Creating Drama for Creative Writing
By Brenda Gurr
BA, DipEd, AssocDip (Speech and Drama), Dip. Professional Children’s Writing
One of the main aims of teaching drama to children is to stimulate their creativity and imagination. Usually, the product of this is sculpted into some type of performance, whether it be role-play, movement to music or a playscript. But the imaginative skills brought out by drama can also be used in other curriculum areas. Creative writing is one of these. Do you want your students to develop interesting characters and plots and expand their vocabularies?
Try these ideas, and use them to inspire your own!
All of these activities will help students create a range of characters they can use in creative writing. This can range from simple descriptions to extended narratives.
Using familiar characters
After reading a story, discuss the main characters and ask the class to suggest words that describe each of them. Write the words on the blackboard or a large sheet of card. Each student then finds his/her own space in the room. Ask the students to represent each word using only one body part; e.g. ‘sneaky hands’, ‘grumpy feet’, ‘happy hips’. Extend this to facial expressions. The students can then show one of the words using their whole body. Ask them to name the character this creates and introduce themselves to each other.
Ask the students to act out a simple scene with a partner, involving two of the main characters from a story. The scene chosen by the teacher should clearly demonstrate aspects of the characters’ personalities. Encourage the students to use suitable voices and movements. After they have performed this scene, ask them to use the same characters in an everyday scene that is not part of the story. Give each pair a different scene. For example, ‘Meeting each other for the first time’, ‘Playing hopscotch together’, ‘Eating a meal together’. The students can then perform their scenes for the class.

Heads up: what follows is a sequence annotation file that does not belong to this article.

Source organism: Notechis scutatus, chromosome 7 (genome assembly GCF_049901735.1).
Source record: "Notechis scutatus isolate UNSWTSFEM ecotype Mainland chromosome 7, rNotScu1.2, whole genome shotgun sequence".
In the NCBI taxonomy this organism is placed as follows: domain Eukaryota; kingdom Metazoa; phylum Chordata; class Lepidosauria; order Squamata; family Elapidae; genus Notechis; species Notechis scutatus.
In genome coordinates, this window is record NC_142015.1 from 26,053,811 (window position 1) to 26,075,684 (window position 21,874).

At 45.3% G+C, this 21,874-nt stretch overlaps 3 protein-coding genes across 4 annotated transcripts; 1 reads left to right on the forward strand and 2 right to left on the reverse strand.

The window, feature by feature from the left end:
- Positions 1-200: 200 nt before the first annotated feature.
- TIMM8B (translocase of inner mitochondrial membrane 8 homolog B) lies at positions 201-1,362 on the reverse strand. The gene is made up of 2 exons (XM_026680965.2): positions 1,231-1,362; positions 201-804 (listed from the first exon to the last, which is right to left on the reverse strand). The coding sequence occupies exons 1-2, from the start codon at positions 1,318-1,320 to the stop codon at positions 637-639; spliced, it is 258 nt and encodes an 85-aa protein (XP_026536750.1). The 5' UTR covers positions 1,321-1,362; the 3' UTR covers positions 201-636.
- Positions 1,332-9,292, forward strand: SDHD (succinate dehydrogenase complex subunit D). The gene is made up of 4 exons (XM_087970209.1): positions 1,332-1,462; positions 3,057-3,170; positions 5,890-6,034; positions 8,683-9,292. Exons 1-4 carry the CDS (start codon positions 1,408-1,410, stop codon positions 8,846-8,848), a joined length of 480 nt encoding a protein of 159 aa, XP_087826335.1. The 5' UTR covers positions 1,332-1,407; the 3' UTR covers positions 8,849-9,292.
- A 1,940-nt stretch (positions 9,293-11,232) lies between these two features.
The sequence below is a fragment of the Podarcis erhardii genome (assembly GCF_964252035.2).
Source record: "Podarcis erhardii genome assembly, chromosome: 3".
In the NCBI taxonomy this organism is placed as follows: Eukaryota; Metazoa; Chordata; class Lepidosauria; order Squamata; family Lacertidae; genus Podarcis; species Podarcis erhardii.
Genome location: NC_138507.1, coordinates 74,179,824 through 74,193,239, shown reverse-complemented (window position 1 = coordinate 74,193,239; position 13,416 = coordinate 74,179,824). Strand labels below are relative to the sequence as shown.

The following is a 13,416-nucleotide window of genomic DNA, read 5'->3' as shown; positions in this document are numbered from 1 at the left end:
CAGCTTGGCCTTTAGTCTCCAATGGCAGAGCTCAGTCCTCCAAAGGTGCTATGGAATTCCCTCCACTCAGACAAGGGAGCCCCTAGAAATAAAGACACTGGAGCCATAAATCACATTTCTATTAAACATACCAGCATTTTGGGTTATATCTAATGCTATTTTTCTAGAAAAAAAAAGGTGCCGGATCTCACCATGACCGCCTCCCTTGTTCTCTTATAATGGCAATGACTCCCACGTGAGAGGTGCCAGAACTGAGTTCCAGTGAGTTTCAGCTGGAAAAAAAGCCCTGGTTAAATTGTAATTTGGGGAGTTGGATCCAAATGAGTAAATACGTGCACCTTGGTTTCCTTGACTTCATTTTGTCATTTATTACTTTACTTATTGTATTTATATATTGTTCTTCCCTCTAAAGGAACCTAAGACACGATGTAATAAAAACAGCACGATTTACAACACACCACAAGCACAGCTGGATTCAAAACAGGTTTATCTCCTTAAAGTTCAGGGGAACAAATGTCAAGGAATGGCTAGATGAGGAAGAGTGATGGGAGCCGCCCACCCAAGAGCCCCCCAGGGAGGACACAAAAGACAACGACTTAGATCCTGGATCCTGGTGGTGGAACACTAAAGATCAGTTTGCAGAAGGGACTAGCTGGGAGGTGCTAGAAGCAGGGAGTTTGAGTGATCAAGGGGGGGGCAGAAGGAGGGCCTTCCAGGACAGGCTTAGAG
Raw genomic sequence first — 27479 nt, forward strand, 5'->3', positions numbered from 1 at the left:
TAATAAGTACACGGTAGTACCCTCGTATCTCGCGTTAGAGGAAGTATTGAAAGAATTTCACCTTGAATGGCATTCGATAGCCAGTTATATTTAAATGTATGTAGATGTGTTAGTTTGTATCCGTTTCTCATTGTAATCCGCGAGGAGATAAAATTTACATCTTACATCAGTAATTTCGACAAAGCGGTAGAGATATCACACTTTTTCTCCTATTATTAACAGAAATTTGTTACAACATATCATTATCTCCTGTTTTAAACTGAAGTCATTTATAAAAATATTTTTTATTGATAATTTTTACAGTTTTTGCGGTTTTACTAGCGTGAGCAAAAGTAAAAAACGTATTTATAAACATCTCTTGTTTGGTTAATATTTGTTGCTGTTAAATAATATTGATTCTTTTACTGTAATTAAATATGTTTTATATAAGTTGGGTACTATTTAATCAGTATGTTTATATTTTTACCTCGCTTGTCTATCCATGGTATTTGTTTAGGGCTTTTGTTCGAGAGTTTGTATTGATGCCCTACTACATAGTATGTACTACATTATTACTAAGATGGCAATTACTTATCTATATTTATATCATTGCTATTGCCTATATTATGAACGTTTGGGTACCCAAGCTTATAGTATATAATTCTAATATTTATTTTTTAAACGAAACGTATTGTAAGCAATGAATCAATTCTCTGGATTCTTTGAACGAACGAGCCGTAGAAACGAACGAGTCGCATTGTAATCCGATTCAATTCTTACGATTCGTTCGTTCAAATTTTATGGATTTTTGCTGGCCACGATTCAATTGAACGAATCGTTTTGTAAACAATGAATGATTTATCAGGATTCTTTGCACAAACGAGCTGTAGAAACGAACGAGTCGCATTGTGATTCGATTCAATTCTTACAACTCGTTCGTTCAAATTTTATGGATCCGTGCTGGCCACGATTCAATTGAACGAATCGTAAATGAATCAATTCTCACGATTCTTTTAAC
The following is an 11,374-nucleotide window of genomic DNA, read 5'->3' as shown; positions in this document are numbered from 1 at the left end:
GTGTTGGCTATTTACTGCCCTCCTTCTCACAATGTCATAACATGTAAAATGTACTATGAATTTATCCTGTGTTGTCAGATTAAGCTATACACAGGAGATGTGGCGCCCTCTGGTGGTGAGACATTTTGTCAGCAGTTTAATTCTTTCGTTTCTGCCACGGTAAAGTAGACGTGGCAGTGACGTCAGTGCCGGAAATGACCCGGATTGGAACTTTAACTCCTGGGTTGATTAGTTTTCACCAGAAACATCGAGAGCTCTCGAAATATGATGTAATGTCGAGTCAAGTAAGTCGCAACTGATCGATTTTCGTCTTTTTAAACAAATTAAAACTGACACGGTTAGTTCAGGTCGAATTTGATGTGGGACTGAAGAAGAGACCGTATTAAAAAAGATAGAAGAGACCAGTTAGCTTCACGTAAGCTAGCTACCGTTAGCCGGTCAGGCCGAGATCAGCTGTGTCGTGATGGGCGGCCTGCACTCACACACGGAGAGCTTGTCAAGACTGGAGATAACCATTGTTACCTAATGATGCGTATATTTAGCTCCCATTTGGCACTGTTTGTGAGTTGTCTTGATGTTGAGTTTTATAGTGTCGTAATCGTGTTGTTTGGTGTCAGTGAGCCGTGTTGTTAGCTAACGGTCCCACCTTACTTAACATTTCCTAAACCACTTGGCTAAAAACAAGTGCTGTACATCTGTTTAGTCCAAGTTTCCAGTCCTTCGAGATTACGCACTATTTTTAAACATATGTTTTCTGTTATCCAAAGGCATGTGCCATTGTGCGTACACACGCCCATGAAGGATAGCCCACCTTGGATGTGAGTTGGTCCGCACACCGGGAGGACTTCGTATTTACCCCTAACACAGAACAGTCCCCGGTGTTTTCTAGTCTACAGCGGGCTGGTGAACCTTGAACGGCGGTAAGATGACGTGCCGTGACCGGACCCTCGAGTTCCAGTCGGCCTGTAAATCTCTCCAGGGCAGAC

Creating new Characters
Play some classical music that creates a strong atmosphere (for example, Vivaldi’s Four Seasons, Holst’s The Planets or Saint-Saens’ Carnival of the Animals) and ask the students to move around the room to the music, showing how it makes them feel. Stop the music and ask the students to freeze. They should remember their poses then sit down. Ask some volunteers to show their poses to the class. The class then should then describe what sort of characters these poses suggest. Develop this further by asking the class to suggest appropriate-sounding names for the characters (e.g. ‘Sylvia’ suggests a gentle and sweet character, ‘Crusher’ suggest the opposite!) and the sorts of personalities they might have. Repeat the exercise with a different piece of music, asking the students to create characters on their own. When the students begin writing, playing the music in the background can be helpful.
Experiment with different vocal effects with the class. Use a simple sentence to try this out, such as ‘What are you doing? Ask the class as a whole to try the sentence in a range ofvoices – in a whisper, in a high voice, in a low voice, in an angry voice, in a sad voice, in a happy voice etc. Then ask the students to find a partner and use one of these voices in a simple scene you give them; e.g. trying to push into a queue, buying a bus ticket, looking for a lost library book. The students can perform the scenes and report on what types of characters the voices created.